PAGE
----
Sound Transit’s downtown light rail service restriction started this week, and people with bikes must exit trains at International District/Chinatown Station northbound and University Street Station southbound.
The good news is that SDOT completed the south downtown bike connection in time to help riders get around the closure, and it’s really great. But you don’t have to take my word for it. Robert Svercl created this video with friends Bri and Nick to walk you through the whole process from train to train:
People bringing a bike on the train into or through downtown will need to do this for the next ten weeks into March as Sound Transit works to connect the East Link tracks to the existing line. In order to avoid a long complete closure, Sound Transit is essentially single-tracking trains in and out of Pioneer Square Station. So trains arrive at the station, passengers cross a new temporary center platform to swap trains, the the trains reverse and go back the way they came. Bikes are banned because that center platform gets really crowded during the swap:
Great job at Pioneer Square everybody! Let’s keep it up for the evening commute! #Connect2020 pic.twitter.com/TwtDhC9ZET
— Sound Transit – 🚆 🚈 🚍 (@SoundTransit) January 7, 2020
Now that we are a couple days in, how is Connect 2020 going for you? Let us know in the comments below.
Biking thru @SoundTransit’s #Connect2020 light rail const project? I made this video guide w @bri_cycles & @206Husky to bike btwn ID/Chinatown & Univ St stationshttps://t.co/puasy6KEvU
Runs thru mid-March – get the word out@SNGreenways @seabikeblog @BHSafeStreets #SEAbikes
— Robert Svercl (@bobco85) January 3, 2020
Getting the bike off the train at those stations can be a pain as the trains are packed. Mostly the change to the 12 min schedule is making my ferry connection a nail biter, enough so that I’m looking into alternative options…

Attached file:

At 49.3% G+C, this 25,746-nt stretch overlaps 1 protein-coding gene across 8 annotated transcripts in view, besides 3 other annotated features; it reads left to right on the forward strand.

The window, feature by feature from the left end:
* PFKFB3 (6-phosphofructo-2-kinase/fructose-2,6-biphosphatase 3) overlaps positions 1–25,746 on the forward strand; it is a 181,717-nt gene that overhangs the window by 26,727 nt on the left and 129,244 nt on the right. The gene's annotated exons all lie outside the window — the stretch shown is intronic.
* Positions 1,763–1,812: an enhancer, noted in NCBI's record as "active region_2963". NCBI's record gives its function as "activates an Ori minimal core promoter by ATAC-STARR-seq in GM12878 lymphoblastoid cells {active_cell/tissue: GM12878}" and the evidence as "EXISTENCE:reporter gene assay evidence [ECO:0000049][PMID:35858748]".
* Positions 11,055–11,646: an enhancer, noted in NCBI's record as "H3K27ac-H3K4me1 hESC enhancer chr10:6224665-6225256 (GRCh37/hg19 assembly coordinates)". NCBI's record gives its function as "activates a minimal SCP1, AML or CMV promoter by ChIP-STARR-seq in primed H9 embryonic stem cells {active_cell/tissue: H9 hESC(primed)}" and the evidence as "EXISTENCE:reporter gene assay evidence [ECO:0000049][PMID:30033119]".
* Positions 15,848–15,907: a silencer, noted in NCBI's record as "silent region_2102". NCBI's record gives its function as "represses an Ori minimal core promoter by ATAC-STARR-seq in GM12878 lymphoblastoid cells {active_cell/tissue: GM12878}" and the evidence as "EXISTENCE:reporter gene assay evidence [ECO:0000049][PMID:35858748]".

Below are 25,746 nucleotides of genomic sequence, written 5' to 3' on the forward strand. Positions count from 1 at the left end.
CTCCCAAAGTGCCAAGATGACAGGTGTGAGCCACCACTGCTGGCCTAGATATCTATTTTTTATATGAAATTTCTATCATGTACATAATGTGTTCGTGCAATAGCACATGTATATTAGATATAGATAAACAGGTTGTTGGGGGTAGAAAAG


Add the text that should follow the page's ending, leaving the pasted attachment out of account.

“use the elevators”
Would be curious to know what the average wait time for elevators is in the those stations now.
Average wait time for elevators? Could range into the weeks, based on how frequently elevators and escalators out of service, and average repair time. OK, the elevators are generally fixed more quickly, but escalators truly are out of service for remarkable periods of time (yes, literally weeks). This of course drives more traffic to the elevators.
If it hasn’t been mentioned, it’s worth mentioning that you can breeze through downtown on the link if you have a folding bike. I bought my Dahon Boardwalk on Craigslist for $120. Folded up it is no bigger than an average suitcase. I commute to work at UW from Othello 5 days a week so the folding bike has been really nice so far in the 2020 Connect period. In the past I’ve used it from beginning to end of spring quarter when the fair-weather riders start to fill the link. No fun standing with a bike from Othello to UW. Keep your eyes on CL.
the video is helpful in theory. But completely unrealistic in reality. In the video there are no people on the trains or the platforms. if you exit the train at University Street and ride to the ID stop there is no way you’ll get back on a train with your bike during rush hour. All 4 cars are crushed to capacity. For 10 weeks it’s not just restricting bikes in Pioneer Square it’s restricting bikes on the light rail. One bright spot during this Connect 2020 shit, is the on-demand bike lockers. It’s cheaper to leave my bike in a locker all night than it is to ride a Jump bike for 7 minutes.